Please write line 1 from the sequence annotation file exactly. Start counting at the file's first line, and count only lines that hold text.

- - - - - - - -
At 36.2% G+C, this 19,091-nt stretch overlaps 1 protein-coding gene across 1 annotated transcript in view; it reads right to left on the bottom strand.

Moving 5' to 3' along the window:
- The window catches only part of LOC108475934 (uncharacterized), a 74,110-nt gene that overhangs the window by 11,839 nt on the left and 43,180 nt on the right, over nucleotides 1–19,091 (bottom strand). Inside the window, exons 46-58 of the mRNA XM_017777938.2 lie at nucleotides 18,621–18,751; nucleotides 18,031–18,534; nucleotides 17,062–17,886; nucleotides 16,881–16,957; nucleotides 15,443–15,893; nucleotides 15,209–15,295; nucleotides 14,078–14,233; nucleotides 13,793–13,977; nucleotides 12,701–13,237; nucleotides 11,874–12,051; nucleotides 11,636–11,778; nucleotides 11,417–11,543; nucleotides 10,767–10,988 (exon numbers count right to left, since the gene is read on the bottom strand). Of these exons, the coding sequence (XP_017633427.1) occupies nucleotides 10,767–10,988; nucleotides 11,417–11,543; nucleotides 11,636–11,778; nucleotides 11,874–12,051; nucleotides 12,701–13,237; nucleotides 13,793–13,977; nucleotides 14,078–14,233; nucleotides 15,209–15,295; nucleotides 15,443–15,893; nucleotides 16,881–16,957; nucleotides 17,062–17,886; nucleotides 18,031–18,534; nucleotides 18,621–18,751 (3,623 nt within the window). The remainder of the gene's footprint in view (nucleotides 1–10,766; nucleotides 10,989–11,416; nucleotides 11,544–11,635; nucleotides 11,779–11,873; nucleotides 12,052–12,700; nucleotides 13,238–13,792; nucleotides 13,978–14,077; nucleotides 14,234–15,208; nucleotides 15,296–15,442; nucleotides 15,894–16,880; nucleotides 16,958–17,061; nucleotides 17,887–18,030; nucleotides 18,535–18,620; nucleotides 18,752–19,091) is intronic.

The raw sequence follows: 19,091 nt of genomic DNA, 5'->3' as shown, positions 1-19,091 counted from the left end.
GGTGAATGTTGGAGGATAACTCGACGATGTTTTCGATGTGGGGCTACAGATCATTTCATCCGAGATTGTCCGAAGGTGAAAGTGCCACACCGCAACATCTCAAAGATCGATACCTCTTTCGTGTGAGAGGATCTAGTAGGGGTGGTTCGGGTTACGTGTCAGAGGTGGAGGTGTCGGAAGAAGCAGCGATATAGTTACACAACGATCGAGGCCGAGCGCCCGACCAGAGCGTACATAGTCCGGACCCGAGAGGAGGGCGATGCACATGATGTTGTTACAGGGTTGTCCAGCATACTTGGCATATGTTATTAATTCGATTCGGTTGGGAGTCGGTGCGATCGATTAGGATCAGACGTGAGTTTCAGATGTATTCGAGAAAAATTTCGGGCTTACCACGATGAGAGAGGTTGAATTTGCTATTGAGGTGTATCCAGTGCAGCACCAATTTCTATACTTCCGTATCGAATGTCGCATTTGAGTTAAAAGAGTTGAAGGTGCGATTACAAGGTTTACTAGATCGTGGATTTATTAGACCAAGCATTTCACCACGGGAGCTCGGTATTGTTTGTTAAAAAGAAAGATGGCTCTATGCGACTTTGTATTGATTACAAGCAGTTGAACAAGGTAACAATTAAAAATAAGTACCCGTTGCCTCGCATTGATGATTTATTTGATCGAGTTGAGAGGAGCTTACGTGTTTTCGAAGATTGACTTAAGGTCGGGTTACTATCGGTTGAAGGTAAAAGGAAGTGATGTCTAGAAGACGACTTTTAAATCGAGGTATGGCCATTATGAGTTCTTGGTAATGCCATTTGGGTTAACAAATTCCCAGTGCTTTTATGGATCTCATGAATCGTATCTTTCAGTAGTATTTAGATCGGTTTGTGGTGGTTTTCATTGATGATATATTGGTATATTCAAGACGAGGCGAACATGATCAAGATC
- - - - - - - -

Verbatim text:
At 36.2% G+C, this 19,091-nt stretch overlaps 1 protein-coding gene across 1 annotated transcript in view; it reads right to left on the bottom strand.